Vanuatu’s Custom Claim To Matthew And Hunter Islands

Pacific Islands Development Program, East-West Center With Support From Center for Pacific Islands Studies, University of Hawai‘i

Commentary

Vanuatu’s Custom Claim To Matthew And Hunter Islands

By Bob Makin

PORT VILA, Vanuatu (Vanuatu Daily Post, March 11, 2013) – The Vanuatu claim to Matthew and Hunter Islands (Umaeneag and Umaenupne in Aneityum language) is based primarily on custom.

All the southern islands have stories about the two outliers which involve the spirit of the south, Maorijikjik. Custom chiefs who accompanied the first post-Independence voyage to the two southern active volcanoes were agreed about their significance in legend.

The Vanuatu chiefs' legends are not matched by anything similar in the custom of the Kanaks of New Caledonia who vow to ensure Matthew and Hunter continue to be considered as Vanuatu’s should Kanaky ever achieve its Independence.

Today marks the 30th anniversary of the first raising of the Vanuatu standard on Hunter Island (also known as Leka in Futunese). I was privileged to be amongst those on Euphrosyne traveling south to raise the colors, sing the national anthem and, for me, record the event for Radio Vanuatu on March 9, 1983.

The chiefs also left custom gifts on the island for Maorijikjik.

As well as the Vanuatu customary claim to the two active volcanoes there is the geological one. As the senior geologist at the time, Sandy Macfarlane, has said, the Vanuatu land mass is a narrow chain of Tertiary to Holocene volcanic islands and extends some 700km from the Torres islands in the north to Aneityum and Matthew and Hunter in the south, Together with the Santa Cruz Group of the Solomon Islands they all form the New Hebrides arc which bounds the western margin of the Pacific Plate at its juncture with the Australia / India Plate.

"Their petrology and geochemistry are identical to the most recent cycle of active volcanism from centers on the islands of Vanualava, Ambae, Ambrym, Lopevi and Tanna," says Macfarlane. Furthermore, there are underwater volcanoes between Tanna and Hunter which are marked on charts and give the seawater a sulfurous color. We passed through such areas.

Sandy Macfarlane was a member of the expedition which was under the command of the Secretary General of Tanna, the late Joe Joseph. Euphrosyne's captain was Leith Nasak.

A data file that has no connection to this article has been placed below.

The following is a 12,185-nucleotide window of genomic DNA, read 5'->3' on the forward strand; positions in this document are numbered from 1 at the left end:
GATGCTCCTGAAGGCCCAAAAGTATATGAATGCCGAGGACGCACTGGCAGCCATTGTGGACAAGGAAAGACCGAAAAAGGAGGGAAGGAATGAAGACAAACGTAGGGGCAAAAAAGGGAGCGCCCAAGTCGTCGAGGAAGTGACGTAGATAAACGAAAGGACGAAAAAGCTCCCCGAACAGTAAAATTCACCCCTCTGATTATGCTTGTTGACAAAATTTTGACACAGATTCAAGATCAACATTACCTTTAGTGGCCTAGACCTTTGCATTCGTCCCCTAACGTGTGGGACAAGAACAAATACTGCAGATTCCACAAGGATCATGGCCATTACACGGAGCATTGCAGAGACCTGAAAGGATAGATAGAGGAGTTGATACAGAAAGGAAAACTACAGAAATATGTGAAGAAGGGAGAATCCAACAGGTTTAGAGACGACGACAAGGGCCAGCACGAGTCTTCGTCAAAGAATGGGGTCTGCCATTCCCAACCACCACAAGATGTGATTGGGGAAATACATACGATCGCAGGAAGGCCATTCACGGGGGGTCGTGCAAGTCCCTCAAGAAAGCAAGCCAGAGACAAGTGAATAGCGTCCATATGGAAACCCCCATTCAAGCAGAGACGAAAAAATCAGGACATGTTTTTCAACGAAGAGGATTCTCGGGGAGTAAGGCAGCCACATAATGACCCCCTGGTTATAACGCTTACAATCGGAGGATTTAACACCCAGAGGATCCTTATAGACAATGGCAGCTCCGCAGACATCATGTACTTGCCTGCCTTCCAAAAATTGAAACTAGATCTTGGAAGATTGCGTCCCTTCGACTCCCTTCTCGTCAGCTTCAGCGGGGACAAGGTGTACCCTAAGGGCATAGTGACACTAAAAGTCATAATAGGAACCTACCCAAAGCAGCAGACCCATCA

As well as the geological reason for the two small islands being in Vanuatu waters, there is the legal one.

French maps and charts throughout the 'Fifties, 'Sixties and 'Seventies all showed the two islands belonging to Les Nouvelles Hébrides. They were administered from Port Vila, not Noumea. Not that very much administration was required. Once a plane crash landed on Matthew without loss of life, but later had to be blown up because of continuing reports from passing sailing boats. Otherwise, the French built an automatic weather station on Matthew (now this they did do from Noumea), and it is understood with British permission. The islands were, however, part of the Anglo-French Condominium and as such, part of its legacy to today's Vanuatu.

I have recently learned of further proof of the erstwhile joint ownership, much of which should be with the ongoing UNCLOS deliberations in New York and which ought without delay to inscribe these two islands to Vanuatu.

Thirty years of waiting is probably not as long as the varied Asian ownership claims to the Spratley Islands in the South China Sea.

We of the first expedition to raise the flag would certainly like to see ni-Vanuatu ownership confirmed before too many more of us have passed on.

A French minister has recently claimed that France is the world's second largest maritime power.

Much of its maritime EEZ belongs to colonized people in this age in which colonization is rarely condoned.

The Matthew-Hunter expedition personnel believe that the EEZ of Matthew and Hunter, containing some of the minerals vital to modern telecommunications, is certainly not to be included in the French claim.

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